Social Philosophy and Policy 30 (1-2):425-449 (2013)

David Estlund
Brown University
It is often argued that if one holds a liberal political philosophy about individual rights against the state and the community, then one cannot consistently say that a state that violates those principles is owed the right of noninterference. How could the rights of the collective trump the rights of individuals in a liberal view? I believe that this debate calls for more reflection, on the relation between liberalism and individualism. I will sketch a conception of liberalism () in which there is nothing awkward about saying that associations, as such, have some moral (not just, say, legal) rights to noninterference. If liberal associationism is compelling in general terms then, if states (or some of them) can be shown to be associations in the relevant respects, then liberalism itself will supply the moral basis for a right of that kind, held by a state or people as such, to nonintervention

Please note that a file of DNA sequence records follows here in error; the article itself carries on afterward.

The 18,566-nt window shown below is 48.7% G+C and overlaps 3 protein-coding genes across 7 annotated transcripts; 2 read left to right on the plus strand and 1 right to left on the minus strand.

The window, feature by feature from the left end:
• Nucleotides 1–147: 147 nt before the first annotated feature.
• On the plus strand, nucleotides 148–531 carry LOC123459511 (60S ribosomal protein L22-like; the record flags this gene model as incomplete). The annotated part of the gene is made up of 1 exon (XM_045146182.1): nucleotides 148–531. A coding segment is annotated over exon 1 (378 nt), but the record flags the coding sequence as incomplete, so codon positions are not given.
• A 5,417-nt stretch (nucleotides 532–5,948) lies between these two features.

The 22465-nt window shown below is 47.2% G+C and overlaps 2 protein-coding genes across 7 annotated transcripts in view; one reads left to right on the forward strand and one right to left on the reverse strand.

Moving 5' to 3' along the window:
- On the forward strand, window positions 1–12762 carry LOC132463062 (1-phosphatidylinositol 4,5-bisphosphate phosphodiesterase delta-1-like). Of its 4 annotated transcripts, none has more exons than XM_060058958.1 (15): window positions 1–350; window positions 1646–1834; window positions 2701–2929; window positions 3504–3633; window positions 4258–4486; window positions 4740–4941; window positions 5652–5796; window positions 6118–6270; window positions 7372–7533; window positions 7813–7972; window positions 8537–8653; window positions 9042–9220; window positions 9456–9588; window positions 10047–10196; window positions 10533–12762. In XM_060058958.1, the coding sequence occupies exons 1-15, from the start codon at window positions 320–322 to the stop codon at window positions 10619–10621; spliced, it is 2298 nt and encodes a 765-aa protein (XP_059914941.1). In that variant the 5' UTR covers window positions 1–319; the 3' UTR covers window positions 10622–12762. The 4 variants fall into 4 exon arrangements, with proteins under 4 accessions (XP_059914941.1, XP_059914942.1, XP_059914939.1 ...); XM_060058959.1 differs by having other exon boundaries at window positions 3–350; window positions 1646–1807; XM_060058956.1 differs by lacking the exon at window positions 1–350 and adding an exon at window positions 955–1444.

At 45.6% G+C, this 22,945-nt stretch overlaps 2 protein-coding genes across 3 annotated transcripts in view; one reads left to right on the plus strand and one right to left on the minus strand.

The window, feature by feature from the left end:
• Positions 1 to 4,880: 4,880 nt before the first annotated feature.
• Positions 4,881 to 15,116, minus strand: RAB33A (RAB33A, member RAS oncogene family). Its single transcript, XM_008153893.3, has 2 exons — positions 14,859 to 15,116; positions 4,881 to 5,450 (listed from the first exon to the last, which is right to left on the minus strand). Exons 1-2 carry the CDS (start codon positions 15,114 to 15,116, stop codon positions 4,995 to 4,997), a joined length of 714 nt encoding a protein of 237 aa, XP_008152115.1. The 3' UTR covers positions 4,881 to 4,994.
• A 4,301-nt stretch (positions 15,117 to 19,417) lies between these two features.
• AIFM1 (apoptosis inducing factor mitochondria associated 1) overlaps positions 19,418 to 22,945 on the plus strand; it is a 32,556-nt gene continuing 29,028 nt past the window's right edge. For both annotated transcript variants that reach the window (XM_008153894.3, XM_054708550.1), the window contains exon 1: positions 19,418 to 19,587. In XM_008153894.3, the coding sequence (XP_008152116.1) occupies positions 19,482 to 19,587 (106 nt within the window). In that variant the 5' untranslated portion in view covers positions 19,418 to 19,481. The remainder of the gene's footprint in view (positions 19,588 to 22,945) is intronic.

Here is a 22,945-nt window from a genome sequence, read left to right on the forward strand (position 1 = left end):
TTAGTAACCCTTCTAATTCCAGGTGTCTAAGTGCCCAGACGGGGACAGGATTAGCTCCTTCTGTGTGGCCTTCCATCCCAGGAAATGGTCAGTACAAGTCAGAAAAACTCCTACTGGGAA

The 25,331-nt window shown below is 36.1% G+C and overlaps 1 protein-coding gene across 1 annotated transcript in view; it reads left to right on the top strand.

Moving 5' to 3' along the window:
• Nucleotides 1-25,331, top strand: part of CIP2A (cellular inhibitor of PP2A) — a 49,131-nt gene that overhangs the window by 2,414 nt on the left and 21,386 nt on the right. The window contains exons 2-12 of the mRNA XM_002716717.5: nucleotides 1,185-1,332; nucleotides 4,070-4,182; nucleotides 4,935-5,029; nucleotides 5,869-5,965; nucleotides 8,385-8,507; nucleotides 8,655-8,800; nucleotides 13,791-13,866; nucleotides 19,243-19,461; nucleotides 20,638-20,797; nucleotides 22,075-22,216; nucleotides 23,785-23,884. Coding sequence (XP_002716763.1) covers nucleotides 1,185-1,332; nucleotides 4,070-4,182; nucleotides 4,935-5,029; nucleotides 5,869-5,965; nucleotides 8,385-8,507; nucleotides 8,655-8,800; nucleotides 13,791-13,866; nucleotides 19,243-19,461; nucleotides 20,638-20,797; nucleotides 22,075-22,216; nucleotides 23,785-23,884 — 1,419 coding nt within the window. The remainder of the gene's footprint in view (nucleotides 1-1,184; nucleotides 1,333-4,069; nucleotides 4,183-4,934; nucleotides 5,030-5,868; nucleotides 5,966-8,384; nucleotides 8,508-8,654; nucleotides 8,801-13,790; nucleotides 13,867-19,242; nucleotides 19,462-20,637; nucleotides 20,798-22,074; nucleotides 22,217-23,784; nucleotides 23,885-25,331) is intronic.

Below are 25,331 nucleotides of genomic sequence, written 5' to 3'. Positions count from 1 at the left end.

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DOI 10.1017/s0265052513000204
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Freedom of the Will and the Concept of a Person.Harry G. Frankfurt - 1971 - Journal of Philosophy 68 (1):5-20.
Political Theory and International Relations.Charles R. Beitz - 1979 - Princeton: Princeton University Press.
An Egalitarian Law of Peoples.Thomas W. Pogge - 1994 - Philosophy and Public Affairs 23 (3):195-224.

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